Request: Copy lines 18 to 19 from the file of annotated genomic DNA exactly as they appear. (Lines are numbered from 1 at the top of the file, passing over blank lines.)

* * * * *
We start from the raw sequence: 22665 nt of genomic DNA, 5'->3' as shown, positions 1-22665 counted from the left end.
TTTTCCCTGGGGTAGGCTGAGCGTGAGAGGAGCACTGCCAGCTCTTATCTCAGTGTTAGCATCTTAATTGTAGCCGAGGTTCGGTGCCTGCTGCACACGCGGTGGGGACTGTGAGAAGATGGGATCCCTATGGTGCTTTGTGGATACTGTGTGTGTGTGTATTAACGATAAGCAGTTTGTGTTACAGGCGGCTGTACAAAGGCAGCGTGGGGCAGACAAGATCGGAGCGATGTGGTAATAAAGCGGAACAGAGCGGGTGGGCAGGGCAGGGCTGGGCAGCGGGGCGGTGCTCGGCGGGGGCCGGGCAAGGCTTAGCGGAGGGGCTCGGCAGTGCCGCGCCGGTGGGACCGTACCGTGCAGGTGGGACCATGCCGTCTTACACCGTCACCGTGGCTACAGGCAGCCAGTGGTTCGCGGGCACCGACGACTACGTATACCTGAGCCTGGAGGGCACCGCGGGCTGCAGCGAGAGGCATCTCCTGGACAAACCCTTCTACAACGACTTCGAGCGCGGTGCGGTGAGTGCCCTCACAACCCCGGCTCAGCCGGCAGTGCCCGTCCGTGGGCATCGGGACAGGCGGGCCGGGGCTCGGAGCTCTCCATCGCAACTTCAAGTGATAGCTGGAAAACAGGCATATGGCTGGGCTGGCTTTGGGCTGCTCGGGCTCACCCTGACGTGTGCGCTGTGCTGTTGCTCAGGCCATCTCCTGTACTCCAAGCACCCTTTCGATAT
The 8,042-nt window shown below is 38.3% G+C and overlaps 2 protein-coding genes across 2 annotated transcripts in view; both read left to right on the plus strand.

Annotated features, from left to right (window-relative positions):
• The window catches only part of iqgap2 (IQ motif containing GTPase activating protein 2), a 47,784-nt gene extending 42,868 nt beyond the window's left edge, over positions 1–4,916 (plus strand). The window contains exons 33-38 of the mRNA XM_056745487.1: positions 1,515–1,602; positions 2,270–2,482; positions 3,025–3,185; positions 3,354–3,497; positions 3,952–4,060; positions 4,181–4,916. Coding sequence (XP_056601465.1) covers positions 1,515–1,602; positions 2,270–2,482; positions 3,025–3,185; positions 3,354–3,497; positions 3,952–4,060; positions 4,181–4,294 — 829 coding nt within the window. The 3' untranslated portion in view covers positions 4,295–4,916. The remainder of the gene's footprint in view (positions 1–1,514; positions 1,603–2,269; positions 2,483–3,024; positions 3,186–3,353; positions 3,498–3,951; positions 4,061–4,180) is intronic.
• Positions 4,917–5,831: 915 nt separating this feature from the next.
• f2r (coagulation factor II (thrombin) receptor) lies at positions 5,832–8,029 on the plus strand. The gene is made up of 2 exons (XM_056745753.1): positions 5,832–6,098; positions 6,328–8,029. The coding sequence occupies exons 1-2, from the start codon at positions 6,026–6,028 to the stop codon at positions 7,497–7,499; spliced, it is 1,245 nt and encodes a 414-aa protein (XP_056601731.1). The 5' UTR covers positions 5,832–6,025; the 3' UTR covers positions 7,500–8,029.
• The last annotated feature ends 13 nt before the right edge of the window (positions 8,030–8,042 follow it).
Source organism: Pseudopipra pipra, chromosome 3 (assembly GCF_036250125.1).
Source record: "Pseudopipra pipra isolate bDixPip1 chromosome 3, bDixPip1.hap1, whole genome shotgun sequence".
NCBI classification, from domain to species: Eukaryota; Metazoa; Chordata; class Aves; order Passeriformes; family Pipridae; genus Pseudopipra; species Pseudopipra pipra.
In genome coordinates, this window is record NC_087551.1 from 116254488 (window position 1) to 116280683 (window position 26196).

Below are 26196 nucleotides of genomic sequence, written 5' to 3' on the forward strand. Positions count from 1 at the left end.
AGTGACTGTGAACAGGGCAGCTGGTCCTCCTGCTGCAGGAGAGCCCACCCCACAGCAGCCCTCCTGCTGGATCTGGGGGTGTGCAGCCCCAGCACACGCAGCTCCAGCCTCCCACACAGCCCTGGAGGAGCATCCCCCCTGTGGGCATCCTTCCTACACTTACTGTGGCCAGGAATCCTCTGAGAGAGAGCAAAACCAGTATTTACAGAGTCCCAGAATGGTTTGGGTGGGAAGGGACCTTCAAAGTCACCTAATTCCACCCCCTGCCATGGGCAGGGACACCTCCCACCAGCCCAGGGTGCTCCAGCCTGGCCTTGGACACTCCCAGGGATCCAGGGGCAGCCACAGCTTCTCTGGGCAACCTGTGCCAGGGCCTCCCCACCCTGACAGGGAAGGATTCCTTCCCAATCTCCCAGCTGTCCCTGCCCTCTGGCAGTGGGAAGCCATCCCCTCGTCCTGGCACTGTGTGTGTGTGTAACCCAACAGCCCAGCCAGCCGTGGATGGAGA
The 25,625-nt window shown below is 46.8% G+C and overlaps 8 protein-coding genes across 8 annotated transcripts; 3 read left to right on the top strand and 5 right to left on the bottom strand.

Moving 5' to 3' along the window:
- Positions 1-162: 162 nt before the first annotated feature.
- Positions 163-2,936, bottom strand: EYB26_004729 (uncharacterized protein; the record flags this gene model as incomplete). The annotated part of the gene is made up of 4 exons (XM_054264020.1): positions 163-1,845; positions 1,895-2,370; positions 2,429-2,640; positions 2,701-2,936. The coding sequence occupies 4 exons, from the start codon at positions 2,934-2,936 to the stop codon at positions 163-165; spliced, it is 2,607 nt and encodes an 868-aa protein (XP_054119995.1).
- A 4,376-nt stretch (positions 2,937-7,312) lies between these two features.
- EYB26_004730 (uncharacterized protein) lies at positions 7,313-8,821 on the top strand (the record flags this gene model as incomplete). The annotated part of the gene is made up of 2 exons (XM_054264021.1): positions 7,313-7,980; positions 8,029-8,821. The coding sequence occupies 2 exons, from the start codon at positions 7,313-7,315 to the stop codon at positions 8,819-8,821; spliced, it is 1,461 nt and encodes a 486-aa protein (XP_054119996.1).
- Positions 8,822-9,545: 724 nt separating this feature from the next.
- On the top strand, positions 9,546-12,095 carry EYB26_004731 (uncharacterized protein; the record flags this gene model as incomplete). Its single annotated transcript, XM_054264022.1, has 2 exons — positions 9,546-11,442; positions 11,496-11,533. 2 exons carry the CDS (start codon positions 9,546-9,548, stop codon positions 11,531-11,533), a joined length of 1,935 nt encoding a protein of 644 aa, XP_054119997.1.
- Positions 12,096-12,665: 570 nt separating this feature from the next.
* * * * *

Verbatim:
- Positions 163-2,936, bottom strand: EYB26_004729 (uncharacterized protein; the record flags this gene model as incomplete). The annotated part of the gene is made up of 4 exons (XM_054264020.1): positions 163-1,845; positions 1,895-2,370; positions 2,429-2,640; positions 2,701-2,936. The coding sequence occupies 4 exons, from the start codon at positions 2,934-2,936 to the stop codon at positions 163-165; spliced, it is 2,607 nt and encodes an 868-aa protein (XP_054119995.1).
- A 4,376-nt stretch (positions 2,937-7,312) lies between these two features.